Book Review: The Outcasts of Time by Ian Mortimer

Original and thought-provoking travel through history

TheOutcastsofTimeAbout the Book

Publisher’s description: December 1348. With the country in the grip of the Black Death, brothers, John and William, fear that they will shortly die and go to Hell. But as the end draws near, they are given an unexpected choice: either to go home and spend their last six days in their familiar world, or to search for salvation across the forthcoming centuries – living each one of their remaining days ninety-nine years after the last. John and William choose the future and find themselves in 1447, ignorant of almost everything going on around them. The year 1546 brings no more comfort, and 1645 challenges them still further. It is not just that technology is changing: things they have taken for granted all their lives prove to be short-lived. As they find themselves in stranger and stranger times, the reader travels with them, seeing the world through their eyes as it shifts through disease, progress, enlightenment and war. But their time is running out – can they do something to redeem themselves before the six days are up?

Book Facts

  • Format: ebook
  • Publisher: Simon & Schuster
  • No. of pages: 400
  • Publication date: 15th June 2017
  • Genre: Historical Fiction

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My Review (4 out of 5)

It is several weeks since I finished this book and I’m still trying to decide what to make of it. I found it by turns puzzling, frustrating, impressive, thought-provoking, didactic and moving. Positioned as historical fiction, at times it seemed more like social history, political treatise, fantasy or philosophical debate. John’s and William’s journey is really a device to take the reader on a journey through time, charting changes in clothing, food, technology, architecture and religious debate. At times, this feels a little like a history lesson but an amazingly detailed and well-researched one, as you would expect from someone with the pedigree of Ian Mortimer.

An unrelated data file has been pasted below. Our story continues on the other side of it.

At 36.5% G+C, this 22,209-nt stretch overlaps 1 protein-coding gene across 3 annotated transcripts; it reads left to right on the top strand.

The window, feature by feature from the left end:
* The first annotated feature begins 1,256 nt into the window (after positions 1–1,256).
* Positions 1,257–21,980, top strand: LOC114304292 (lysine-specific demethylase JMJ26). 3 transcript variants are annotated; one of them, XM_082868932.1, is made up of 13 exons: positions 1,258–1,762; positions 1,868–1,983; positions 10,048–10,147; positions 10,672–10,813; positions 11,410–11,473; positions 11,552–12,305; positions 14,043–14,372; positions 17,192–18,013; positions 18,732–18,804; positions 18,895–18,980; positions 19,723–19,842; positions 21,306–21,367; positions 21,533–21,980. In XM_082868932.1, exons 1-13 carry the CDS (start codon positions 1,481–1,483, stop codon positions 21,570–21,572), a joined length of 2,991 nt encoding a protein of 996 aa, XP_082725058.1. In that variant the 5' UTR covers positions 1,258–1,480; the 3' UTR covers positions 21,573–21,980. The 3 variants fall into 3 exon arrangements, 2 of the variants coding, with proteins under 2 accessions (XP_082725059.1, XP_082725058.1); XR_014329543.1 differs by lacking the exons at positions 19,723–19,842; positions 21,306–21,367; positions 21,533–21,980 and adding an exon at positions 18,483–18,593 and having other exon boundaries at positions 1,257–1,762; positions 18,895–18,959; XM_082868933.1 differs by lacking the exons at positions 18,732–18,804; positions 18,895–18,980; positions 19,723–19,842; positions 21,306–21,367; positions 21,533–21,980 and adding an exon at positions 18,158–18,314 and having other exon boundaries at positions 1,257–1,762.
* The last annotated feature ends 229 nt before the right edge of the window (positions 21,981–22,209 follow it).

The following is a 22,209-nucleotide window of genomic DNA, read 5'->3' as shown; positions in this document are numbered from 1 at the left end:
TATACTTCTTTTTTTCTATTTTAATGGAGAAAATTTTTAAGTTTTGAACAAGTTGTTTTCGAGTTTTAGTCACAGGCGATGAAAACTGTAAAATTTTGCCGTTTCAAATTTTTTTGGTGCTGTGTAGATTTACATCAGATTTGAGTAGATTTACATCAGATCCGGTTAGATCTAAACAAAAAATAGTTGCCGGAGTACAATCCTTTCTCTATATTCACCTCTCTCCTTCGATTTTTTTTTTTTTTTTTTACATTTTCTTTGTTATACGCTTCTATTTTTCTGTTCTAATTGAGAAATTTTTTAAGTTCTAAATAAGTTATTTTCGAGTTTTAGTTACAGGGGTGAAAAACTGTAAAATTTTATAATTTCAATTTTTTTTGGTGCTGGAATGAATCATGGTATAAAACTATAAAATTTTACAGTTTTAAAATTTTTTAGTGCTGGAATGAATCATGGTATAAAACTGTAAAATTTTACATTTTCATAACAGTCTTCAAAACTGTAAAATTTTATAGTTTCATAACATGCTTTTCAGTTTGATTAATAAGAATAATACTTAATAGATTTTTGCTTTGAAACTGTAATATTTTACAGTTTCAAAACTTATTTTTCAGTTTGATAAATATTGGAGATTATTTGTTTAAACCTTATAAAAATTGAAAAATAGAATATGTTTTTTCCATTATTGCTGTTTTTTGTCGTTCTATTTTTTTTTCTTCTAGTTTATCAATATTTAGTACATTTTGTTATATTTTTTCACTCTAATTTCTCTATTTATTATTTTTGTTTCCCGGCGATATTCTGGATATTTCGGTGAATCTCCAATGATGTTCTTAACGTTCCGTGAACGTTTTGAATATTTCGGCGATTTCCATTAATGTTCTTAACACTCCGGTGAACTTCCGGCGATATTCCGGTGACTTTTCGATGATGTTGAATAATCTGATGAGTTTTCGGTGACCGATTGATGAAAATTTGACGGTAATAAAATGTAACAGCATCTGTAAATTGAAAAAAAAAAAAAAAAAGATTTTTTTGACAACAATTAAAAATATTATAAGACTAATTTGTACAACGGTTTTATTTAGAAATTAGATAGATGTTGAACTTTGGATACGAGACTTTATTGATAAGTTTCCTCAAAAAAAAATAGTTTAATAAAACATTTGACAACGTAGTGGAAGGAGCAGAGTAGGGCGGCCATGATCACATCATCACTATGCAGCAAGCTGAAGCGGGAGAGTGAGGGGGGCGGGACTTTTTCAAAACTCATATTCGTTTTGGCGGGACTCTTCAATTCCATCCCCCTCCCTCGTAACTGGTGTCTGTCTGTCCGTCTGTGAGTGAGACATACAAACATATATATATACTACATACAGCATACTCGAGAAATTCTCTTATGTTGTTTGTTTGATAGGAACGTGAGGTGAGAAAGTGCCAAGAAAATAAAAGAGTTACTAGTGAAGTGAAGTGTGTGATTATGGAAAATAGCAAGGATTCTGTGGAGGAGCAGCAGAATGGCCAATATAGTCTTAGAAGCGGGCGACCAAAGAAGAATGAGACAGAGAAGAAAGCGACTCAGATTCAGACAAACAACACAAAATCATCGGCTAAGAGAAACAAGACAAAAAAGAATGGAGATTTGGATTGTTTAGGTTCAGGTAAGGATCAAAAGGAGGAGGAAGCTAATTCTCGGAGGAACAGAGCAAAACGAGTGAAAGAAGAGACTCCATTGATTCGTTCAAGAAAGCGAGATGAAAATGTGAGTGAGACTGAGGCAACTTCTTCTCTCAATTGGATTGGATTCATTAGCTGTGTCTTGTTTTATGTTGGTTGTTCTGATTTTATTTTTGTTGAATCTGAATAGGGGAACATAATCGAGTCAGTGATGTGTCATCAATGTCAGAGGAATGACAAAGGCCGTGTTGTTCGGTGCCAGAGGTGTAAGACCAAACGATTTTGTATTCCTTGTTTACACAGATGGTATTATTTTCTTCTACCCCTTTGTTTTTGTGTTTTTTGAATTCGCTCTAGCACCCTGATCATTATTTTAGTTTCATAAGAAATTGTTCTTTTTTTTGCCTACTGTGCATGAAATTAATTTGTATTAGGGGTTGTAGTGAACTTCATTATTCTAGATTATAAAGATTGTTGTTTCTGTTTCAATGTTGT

Whatever period of history John and William arrive in, a constant is cruelty and inequality – plus ça change, plus c’est la mȇme chose seems to be the message. ‘I wonder what tomorrow will be like – whether the punishments of the landless and destitute will be even worse, and the haughtiness of the wealthy even greater.’ However, along the way John and William do encounter a few individuals who show them kindness or offer them assistance.

The brothers make entertaining companions on this journey through time with witty banter between the two of them masking an underlying deep affection. Their reaction to some of the new things they encounter is amusing. John and William also represent opposing sides of a debate about faith versus atheism. Although both have a desire to do good deeds, their motivation is very different.

While reading the book, I found myself pondering intertextual influences ranging from H G Wells’ The Time Machine, through Marlowe’s Dr Faustus, Mark Twain’s A Connecticut Yankee in the Court of King Arthur to Bunyan’s The Pilgrim’s Progress, with William representing the character, Faithful.

The ending is both moving and thought-provoking. I think this book will divide readers.

I received an advance reader copy courtesy of NetGalley and publishers, Simon & Schuster UK, in return for an honest review.

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In three words: Original, thought-provoking, moving

IanMortimerAbout the Author

Dr Ian Mortimer is a historian and novelist, best known for his Time Traveller’s Guides series. He has BA, MA, PhD and DLitt degrees from the University of Exeter and UCL. He is a Fellow of the Royal Historical Society and a Fellow of the Society of Antiquaries, and was awarded the Alexander Prize by the Royal Historical Society in 2004. Home for him and his family is the small Dartmoor town of Moretonhampstead, which he occasionally introduces in his books. He also writes fiction under the name James Forrester

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